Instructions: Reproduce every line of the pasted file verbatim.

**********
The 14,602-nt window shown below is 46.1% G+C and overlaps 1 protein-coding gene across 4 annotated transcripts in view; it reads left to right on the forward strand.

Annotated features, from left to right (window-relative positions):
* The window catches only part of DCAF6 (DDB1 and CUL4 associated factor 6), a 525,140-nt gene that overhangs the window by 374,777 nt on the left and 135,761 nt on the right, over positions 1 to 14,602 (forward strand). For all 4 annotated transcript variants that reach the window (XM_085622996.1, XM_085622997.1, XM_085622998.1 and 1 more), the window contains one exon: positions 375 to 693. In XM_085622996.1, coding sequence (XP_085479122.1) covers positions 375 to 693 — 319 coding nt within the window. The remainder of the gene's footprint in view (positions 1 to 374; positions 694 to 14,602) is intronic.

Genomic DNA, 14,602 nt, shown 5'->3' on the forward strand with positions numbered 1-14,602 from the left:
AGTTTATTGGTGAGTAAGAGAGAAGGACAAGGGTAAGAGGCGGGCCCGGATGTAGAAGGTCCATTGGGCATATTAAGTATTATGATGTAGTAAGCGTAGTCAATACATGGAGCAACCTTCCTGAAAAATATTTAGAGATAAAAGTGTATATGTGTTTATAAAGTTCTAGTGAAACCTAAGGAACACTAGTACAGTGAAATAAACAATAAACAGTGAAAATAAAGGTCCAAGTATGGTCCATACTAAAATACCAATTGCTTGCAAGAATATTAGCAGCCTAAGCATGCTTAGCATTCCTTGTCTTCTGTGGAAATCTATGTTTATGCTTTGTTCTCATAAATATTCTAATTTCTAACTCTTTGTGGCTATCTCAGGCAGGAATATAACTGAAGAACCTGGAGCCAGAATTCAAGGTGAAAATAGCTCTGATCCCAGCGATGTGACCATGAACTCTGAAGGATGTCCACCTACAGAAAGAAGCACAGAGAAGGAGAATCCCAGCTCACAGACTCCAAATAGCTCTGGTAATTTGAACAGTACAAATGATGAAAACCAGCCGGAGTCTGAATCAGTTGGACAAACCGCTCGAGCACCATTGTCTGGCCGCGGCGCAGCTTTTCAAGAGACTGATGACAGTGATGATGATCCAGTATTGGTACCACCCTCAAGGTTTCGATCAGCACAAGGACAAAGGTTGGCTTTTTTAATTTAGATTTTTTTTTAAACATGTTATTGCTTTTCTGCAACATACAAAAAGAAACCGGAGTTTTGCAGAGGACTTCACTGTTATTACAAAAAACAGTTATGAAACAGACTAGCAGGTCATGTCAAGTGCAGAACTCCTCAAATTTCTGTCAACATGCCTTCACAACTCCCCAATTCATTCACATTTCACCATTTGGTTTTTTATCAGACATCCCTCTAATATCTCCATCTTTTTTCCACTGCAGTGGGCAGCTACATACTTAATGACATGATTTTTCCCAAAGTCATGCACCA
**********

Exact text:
The 14,602-nt window shown below is 46.1% G+C and overlaps 1 protein-coding gene across 4 annotated transcripts in view; it reads left to right on the forward strand.

Annotated features, from left to right (window-relative positions):
* The window catches only part of DCAF6 (DDB1 and CUL4 associated factor 6), a 525,140-nt gene that overhangs the window by 374,777 nt on the left and 135,761 nt on the right, over positions 1 to 14,602 (forward strand). For all 4 annotated transcript variants that reach the window (XM_085622996.1, XM_085622997.1, XM_085622998.1 and 1 more), the window contains one exon: positions 375 to 693. In XM_085622996.1, coding sequence (XP_085479122.1) covers positions 375 to 693 — 319 coding nt within the window. The remainder of the gene's footprint in view (positions 1 to 374; positions 694 to 14,602) is intronic.

Genomic DNA, 14,602 nt, shown 5'->3' on the forward strand with positions numbered 1-14,602 from the left:
AGTTTATTGGTGAGTAAGAGAGAAGGACAAGGGTAAGAGGCGGGCCCGGATGTAGAAGGTCCATTGGGCATATTAAGTATTATGATGTAGTAAGCGTAGTCAATACATGGAGCAACCTTCCTGAAAAATATTTAGAGATAAAAGTGTATATGTGTTTATAAAGTTCTAGTGAAACCTAAGGAACACTAGTACAGTGAAATAAACAATAAACAGTGAAAATAAAGGTCCAAGTATGGTCCATACTAAAATACCAATTGCTTGCAAGAATATTAGCAGCCTAAGCATGCTTAGCATTCCTTGTCTTCTGTGGAAATCTATGTTTATGCTTTGTTCTCATAAATATTCTAATTTCTAACTCTTTGTGGCTATCTCAGGCAGGAATATAACTGAAGAACCTGGAGCCAGAATTCAAGGTGAAAATAGCTCTGATCCCAGCGATGTGACCATGAACTCTGAAGGATGTCCACCTACAGAAAGAAGCACAGAGAAGGAGAATCCCAGCTCACAGACTCCAAATAGCTCTGGTAATTTGAACAGTACAAATGATGAAAACCAGCCGGAGTCTGAATCAGTTGGACAAACCGCTCGAGCACCATTGTCTGGCCGCGGCGCAGCTTTTCAAGAGACTGATGACAGTGATGATGATCCAGTATTGGTACCACCCTCAAGGTTTCGATCAGCACAAGGACAAAGGTTGGCTTTTTTAATTTAGATTTTTTTTTAAACATGTTATTGCTTTTCTGCAACATACAAAAAGAAACCGGAGTTTTGCAGAGGACTTCACTGTTATTACAAAAAACAGTTATGAAACAGACTAGCAGGTCATGTCAAGTGCAGAACTCCTCAAATTTCTGTCAACATGCCTTCACAACTCCCCAATTCATTCACATTTCACCATTTGGTTTTTTATCAGACATCCCTCTAATATCTCCATCTTTTTTCCACTGCAGTGGGCAGCTACATACTTAATGACATGATTTTTCCCAAAGTCATGCACCA